Key lessons for marketers in Bentley’s niche advertising

Bentalgya, one of the car model that is expected in the Kenyan market.
Bentalgya, one of the car model that is expected in the Kenyan market after Transport firm Multiple Group recently appointed Nairobi-based dealer of high-end car brand Bentley. FILE PHOTO | NMG 

British luxury car manufacturer, Bentley plans to set up a dealership in Kenya by June this year, targeting consumers who can afford vehicles costing between Sh27 million and Sh39 million.

However, in a demonstration of the particular marketing needs of producers targeting niche consumers, Bentley has shunned traditional advertising in the country.

According to Michael Winkler, chief executive of Bentley Motors Inc in the US, one-on-one showings to prospective buyers at exclusive car shows resonates better with its deep-pocketed customers than marketing targeting the public.

“What we have decided is that we need to reinvest a little more in he experiential side of marketing. In 2015, instead of being at the New York auto show, we rented a very exclusive retail environment in SoHo and did a one-on-one showing of a concept car we had,” he said in a 2016 interview with Automotive News.

“It was very successful, it worked very well. Maybe it was a thought starter, too, to say maybe we can do things a little differently rather than being a small manufacturer and get lost at a huge auto show amongst all the other millions of dollars that are being spent.”


For brands with a niche market, popular mass advertising mediums that are designed to reach a lot of people can prove to be an expensive avenue that reaches few customers in their own small and exclusive market.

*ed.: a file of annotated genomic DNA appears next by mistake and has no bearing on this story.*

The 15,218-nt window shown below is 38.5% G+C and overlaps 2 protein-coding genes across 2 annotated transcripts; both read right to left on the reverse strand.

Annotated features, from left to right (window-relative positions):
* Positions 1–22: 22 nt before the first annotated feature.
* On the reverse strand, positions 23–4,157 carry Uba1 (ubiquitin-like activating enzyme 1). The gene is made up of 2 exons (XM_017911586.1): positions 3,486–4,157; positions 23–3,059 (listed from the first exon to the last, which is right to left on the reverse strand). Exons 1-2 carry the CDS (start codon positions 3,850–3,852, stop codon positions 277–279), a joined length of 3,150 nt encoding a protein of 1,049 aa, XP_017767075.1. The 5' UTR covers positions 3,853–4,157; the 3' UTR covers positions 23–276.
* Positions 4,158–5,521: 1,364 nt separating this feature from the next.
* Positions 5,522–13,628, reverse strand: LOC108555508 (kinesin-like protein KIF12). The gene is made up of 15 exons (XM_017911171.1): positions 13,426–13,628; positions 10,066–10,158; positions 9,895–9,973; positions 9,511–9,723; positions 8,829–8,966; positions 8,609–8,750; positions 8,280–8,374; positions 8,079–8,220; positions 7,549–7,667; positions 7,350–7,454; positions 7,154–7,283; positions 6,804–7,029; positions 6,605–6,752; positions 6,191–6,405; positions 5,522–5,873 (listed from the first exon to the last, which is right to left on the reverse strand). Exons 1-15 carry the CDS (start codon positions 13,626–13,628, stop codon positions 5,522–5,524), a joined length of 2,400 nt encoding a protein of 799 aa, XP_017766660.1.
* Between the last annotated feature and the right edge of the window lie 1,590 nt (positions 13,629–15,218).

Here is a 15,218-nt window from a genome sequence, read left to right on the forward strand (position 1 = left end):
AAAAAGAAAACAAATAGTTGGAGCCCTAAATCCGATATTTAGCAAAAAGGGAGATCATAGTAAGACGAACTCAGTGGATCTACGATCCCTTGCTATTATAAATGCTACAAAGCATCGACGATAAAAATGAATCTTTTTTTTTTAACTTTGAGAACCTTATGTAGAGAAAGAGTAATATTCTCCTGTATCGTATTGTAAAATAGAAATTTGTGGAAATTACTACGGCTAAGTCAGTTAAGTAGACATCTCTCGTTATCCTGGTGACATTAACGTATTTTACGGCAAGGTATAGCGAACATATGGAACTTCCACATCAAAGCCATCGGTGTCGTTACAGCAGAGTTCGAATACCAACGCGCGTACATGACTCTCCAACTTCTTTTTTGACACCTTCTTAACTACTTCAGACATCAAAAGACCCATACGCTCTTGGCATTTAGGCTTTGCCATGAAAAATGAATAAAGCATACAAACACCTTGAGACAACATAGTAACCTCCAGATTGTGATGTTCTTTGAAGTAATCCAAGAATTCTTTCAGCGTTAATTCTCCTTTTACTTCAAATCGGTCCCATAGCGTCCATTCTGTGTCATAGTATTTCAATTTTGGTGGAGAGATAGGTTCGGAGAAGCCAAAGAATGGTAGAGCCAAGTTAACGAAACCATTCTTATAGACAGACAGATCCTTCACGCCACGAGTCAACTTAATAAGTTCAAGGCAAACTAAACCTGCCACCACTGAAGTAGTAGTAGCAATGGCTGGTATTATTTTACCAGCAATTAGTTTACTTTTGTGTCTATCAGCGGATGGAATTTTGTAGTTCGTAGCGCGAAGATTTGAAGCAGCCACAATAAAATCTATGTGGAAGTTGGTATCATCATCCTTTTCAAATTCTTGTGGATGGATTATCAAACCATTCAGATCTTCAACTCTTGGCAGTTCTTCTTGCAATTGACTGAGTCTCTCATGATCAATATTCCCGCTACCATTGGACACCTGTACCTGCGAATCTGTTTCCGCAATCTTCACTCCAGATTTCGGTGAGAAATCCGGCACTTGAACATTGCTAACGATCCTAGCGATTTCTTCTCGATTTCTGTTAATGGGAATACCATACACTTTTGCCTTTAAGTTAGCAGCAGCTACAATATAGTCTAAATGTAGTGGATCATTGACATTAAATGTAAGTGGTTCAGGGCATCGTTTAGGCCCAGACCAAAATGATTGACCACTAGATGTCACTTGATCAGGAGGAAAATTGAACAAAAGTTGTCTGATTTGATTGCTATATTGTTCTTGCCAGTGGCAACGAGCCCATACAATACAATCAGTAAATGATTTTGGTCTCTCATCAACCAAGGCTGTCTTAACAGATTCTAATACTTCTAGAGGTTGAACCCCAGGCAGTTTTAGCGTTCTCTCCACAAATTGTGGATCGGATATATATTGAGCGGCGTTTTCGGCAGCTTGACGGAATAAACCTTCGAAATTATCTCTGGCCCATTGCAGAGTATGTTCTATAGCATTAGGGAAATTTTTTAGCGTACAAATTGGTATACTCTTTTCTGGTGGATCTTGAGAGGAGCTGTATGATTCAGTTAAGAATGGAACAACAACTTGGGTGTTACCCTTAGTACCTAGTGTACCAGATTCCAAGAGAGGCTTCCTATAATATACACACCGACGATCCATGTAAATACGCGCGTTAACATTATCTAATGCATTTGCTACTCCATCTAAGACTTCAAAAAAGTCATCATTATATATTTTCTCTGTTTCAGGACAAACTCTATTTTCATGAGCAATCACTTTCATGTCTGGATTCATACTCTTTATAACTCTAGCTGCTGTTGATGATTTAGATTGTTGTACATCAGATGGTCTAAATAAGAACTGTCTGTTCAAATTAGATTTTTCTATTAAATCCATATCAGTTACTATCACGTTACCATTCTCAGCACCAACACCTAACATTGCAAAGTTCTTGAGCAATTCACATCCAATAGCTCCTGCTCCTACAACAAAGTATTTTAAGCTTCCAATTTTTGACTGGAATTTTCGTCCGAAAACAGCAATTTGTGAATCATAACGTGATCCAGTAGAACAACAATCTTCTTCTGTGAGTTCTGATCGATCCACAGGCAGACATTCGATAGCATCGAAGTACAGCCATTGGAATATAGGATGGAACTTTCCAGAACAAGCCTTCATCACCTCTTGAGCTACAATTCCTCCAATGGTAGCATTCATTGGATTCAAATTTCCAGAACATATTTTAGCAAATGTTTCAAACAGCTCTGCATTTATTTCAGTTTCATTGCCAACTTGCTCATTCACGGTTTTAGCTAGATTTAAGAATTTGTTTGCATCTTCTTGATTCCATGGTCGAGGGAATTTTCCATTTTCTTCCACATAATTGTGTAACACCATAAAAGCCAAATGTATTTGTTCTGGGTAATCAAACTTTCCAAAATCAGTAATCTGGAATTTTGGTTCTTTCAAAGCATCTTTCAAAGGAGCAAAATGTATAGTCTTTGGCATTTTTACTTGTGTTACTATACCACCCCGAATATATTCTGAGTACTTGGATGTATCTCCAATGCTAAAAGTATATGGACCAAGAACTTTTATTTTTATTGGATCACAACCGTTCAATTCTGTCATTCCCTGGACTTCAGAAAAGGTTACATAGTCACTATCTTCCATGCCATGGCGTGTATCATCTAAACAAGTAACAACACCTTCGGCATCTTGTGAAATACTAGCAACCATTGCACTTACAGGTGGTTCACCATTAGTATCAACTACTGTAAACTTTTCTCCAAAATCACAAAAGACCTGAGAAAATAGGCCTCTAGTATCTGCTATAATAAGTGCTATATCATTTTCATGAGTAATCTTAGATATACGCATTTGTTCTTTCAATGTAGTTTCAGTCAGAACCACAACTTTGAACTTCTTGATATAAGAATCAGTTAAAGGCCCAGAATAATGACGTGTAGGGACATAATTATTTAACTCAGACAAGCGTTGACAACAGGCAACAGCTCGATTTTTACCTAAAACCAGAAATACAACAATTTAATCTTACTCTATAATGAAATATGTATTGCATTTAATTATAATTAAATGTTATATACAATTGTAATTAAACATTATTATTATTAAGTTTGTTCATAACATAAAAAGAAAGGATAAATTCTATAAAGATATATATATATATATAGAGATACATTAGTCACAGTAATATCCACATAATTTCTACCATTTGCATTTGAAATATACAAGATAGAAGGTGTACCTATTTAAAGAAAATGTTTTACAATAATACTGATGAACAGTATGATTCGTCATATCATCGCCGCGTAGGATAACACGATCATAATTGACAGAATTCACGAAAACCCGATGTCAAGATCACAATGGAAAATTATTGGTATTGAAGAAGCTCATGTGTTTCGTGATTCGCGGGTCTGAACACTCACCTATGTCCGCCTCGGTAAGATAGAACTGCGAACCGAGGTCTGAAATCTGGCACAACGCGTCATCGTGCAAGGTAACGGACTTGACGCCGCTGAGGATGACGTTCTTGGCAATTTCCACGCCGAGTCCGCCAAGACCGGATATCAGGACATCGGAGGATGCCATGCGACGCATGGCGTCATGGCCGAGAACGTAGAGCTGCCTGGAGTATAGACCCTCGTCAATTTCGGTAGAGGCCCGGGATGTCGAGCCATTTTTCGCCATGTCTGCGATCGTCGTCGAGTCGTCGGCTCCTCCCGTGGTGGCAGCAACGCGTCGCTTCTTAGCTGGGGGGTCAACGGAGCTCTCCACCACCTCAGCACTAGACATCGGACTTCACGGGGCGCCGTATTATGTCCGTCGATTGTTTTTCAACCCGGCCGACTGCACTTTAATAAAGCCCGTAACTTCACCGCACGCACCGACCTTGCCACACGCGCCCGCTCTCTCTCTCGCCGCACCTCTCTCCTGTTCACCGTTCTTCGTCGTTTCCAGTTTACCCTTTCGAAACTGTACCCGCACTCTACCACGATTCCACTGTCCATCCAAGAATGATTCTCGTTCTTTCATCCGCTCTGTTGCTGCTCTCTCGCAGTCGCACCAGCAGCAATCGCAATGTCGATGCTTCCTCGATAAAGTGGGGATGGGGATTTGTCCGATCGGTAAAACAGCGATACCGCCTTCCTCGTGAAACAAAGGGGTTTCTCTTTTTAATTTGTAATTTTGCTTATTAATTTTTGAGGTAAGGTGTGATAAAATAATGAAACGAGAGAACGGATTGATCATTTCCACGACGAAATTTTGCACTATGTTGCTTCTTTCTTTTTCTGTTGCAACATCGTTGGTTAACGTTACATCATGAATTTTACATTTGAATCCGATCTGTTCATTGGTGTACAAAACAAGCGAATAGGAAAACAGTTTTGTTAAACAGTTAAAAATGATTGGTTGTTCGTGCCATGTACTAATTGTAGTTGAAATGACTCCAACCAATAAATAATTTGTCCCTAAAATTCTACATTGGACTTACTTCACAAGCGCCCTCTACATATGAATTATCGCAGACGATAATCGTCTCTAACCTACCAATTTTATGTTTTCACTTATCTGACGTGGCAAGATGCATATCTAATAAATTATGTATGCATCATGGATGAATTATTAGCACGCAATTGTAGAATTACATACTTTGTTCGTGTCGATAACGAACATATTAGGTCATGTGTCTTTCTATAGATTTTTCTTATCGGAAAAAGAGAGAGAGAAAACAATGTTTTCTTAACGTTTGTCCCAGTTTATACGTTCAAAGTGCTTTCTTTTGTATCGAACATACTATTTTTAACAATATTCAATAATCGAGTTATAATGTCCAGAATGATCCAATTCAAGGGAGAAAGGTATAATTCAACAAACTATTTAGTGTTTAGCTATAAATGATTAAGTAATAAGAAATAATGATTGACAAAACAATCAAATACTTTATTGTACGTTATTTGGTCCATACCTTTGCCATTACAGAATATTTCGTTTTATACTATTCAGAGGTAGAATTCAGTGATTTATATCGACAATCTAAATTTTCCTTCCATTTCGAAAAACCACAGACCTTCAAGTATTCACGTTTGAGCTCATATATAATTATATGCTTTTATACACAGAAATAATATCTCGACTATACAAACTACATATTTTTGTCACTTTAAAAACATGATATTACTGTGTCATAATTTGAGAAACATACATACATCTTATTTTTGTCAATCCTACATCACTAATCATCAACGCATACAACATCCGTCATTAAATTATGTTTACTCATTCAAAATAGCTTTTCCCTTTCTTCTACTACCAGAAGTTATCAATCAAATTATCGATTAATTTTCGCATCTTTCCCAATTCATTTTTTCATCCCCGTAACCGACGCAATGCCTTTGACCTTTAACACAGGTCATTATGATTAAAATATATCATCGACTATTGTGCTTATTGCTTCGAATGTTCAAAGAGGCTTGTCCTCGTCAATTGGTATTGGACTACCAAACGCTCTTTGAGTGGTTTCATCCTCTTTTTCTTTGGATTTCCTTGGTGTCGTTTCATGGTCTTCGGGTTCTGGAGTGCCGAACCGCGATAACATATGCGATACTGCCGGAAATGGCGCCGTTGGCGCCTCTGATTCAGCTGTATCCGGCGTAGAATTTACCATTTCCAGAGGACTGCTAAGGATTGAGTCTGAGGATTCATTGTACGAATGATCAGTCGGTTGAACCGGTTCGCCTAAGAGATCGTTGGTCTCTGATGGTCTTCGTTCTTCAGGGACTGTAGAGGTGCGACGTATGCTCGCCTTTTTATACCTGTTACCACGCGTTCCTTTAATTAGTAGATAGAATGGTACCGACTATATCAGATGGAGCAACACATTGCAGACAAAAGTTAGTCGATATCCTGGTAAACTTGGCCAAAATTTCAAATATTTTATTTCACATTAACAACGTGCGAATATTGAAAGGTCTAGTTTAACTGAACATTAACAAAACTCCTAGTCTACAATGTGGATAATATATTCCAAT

“If it is an exciting brand such as Bentley, an advantage is that that people will be talking about it touting the product, which is basically free advertising thus growing its brand exposure in the country,” said Odanga Madung, data science lead at Odipo Dev, an analytics firm.

However, beyond the talk factor, opportunities for niche marketing remain more limited in Kenya than in many other markets. In the UK, there are hundreds of specialist publications that cater exclusively for the interests of specific consumers, such as the Hat Magazine, for hat enthusiasts. “Niche magazines know what their targeted audience wants because they are a part of it.

“This is highly advantageous because it creates a connection that commercial magazines can take much longer to build.

“They instill a very powerful sense of exclusivity; thus providing advertisers with a means to reach their target markets rather easily,” reads an essay on ‘How Niche Magazines Are Thriving’ by the Simon Fraser University in Canada.

In markets where such channels are not available, direct marketing can quickly become a better option for niche producers in terms of the return on investment achieved.

“If it is a brand that only specific people would be interested in, and not just because it is ‘famous’, the marketer has to find the consumer by presenting the product through direct marketing channels that they would normally pay attention to,” says Odanga.

An example of this kind of approach was the direct marketing by US company Lehman’s hardware store, which specialises in non-electric, old-fashioned appliances and tools such as oil lamps.

The shop in Ohio was set up to cater for a niche market, the Amish, a group of Christian traditionalists who shun technological advances such as electricity, and it was an instant success. The Amish now make up about 95 per cent of its customer base.

In a bid to reach them, Jay Lehman, the owner of the store, uses paper catalogues that are distributed by hand. It also embraced the slogan: ‘selling low-tech items in a high-tech world,’ a message that resonated strongly with its specific niche market.

- African Laughter